I have, to put it mildly, spoken extensively regarding the Spirit of Tolkien that birthed and continues to run through the best of modern High Fantasy, as well as its conspicuous lack in the Grimdark genre founded by George R. R. Martin in what I name the Treason of the Intellectuals and Isengard. But I am not here to further litigate Fantasy literature today. Rather I shall post a musical rendition of the song "The Dragon Is Withered" which the Elves of Rivendell sing as Bilbo and Gandalf return to the Shire from Erebor at the end of The Hobbit, for I feel that it conveys so well that bright morality of Fantasy's Forefather.
Tuesday, September 13, 2022
The author invests much of the
narration with dialogue, creating a colorful plot and development
throughout the book. This technique gives the characters more dimension
so that we understand their motives, while the storyline never falters
and will keep you turning one page after the next. While this
action-packed, strategic tale follows what many readers may find to be a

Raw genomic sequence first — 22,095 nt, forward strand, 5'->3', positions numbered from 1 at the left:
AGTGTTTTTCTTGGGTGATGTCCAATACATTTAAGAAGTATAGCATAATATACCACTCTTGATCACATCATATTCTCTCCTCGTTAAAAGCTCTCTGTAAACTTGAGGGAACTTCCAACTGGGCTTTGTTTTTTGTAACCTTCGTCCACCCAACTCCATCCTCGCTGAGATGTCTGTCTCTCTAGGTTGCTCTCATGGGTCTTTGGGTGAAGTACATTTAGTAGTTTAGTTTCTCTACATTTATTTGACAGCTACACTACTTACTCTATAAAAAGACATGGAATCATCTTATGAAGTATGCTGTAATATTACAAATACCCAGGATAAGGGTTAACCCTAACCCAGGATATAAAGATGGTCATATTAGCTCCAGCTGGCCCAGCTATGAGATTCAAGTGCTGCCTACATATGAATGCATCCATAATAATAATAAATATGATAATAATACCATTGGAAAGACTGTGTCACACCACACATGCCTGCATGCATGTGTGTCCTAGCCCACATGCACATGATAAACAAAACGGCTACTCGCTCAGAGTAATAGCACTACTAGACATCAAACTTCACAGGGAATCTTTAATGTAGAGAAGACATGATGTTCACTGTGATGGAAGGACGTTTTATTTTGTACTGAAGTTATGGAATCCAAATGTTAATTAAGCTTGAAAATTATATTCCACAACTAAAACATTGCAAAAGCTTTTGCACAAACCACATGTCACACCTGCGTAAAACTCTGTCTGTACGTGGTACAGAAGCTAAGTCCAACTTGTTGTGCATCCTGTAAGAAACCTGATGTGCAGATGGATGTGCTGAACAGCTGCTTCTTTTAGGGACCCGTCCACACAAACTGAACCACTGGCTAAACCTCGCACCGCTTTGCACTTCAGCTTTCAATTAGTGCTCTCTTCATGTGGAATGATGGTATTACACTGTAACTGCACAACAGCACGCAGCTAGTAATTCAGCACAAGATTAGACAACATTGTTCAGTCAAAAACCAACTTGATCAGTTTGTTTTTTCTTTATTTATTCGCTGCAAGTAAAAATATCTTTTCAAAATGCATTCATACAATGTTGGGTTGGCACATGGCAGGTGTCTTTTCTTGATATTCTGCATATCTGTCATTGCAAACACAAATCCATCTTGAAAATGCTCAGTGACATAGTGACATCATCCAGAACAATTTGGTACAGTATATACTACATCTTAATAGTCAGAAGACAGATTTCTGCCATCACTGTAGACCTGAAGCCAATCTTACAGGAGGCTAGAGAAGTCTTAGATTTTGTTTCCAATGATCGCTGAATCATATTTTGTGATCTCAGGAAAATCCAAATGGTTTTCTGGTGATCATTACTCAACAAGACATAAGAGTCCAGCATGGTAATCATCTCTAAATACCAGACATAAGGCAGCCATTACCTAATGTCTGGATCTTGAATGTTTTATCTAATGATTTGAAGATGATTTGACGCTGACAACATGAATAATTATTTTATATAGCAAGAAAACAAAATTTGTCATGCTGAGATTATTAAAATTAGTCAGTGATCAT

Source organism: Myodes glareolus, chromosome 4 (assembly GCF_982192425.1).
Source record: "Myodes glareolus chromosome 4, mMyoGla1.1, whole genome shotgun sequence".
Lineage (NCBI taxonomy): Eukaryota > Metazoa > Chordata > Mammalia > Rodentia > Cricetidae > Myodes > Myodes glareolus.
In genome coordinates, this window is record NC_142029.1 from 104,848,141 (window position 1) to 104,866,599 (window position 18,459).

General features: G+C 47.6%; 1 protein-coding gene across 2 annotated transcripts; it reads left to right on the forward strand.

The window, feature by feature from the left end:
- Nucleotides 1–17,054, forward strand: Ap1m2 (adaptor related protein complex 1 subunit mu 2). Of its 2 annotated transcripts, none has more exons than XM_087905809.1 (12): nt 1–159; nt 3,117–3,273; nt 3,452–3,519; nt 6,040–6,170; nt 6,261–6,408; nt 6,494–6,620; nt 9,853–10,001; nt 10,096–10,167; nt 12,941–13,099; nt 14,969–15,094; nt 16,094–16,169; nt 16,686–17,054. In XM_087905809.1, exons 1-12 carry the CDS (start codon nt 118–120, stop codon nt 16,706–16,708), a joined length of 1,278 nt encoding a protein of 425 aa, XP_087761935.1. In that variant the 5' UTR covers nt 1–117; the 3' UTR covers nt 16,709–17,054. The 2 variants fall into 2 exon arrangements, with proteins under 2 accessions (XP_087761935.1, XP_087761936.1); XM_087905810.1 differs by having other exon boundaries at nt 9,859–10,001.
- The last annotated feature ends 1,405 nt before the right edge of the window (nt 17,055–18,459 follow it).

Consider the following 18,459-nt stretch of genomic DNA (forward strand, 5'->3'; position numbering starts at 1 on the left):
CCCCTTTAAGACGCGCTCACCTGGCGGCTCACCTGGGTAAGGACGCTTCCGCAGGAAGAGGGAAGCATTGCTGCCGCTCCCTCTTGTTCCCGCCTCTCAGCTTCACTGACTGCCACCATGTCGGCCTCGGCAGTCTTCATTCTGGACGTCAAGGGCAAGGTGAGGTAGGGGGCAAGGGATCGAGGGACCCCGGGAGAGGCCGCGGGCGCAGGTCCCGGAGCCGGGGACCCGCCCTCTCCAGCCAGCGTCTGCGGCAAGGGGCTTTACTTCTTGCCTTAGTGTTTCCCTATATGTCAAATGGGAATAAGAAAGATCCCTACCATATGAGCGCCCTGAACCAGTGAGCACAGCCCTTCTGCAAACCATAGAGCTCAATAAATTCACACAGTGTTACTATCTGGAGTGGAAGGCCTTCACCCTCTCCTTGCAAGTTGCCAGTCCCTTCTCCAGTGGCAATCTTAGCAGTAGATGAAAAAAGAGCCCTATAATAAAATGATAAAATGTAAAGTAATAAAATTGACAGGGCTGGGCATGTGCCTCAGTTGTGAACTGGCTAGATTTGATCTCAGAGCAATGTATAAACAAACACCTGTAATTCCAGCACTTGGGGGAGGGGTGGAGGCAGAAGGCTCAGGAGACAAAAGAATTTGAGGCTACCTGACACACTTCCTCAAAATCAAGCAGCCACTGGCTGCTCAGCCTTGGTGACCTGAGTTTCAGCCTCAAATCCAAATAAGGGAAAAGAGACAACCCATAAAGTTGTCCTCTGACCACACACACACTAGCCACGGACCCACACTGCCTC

familiar fantasy storyline, it’s a rich, vibrant tale with unique
characters and a fantastic world will keep you looking forward to the
Monday, September 12, 2022
What talent hides unseen within each breast?
Begrimed, bejeweled, and all the rest,
Till soothing sun calls forth a sleeping bud,
Or rain reveals the gold beneath the mud.
Saturday, September 10, 2022
I just finished Quintana of Charyn by Melina Marchetta, the third and final book of her Lumatere Chronicles.
When I first began this series I had grimdark suspicions of it, yet not only was I wrong, it turned out to be one of the most memorable series I have ever read. A harrowing yet amazing Fantasy that is unquestionably unique in its own way and to the point that I do not think I have ever read such a tangle of love, pain, and politics. Filled with a heartrending magic in its curses, prophesies, and gods' blessed dreams, woven together with such emotion and complexity both political and arcane that it was at times surreal and always unpredictable, it was a joy, after so much death, sorrow, and regret, to watch love, peace, and forgiveness triumph as a new generation is born to Charyn and Lumatere.
A toast to Finnikin of the Rock & Isaboe of Lumatere, Lucian of the Monts & Phaedra of Alonso, Froi of the Exiles & Quintana of Charyn, Gargarin of Abroi & Lirah of Serker, Arjuro of Abroi & De Lancey of Paladozza (and his children), Trevanion of the River & Beatriss of the Flatlands, Perri the Savage & Tesadora of the Forest Dwellers, Sir Topher, Rafuel of Sebastabol, and of course Vestie of the Flatlands and Tariq of the Citavita and Jasmina of the River. You broke the curses and will beyond doubt bring peace to Charyn and Lumatere.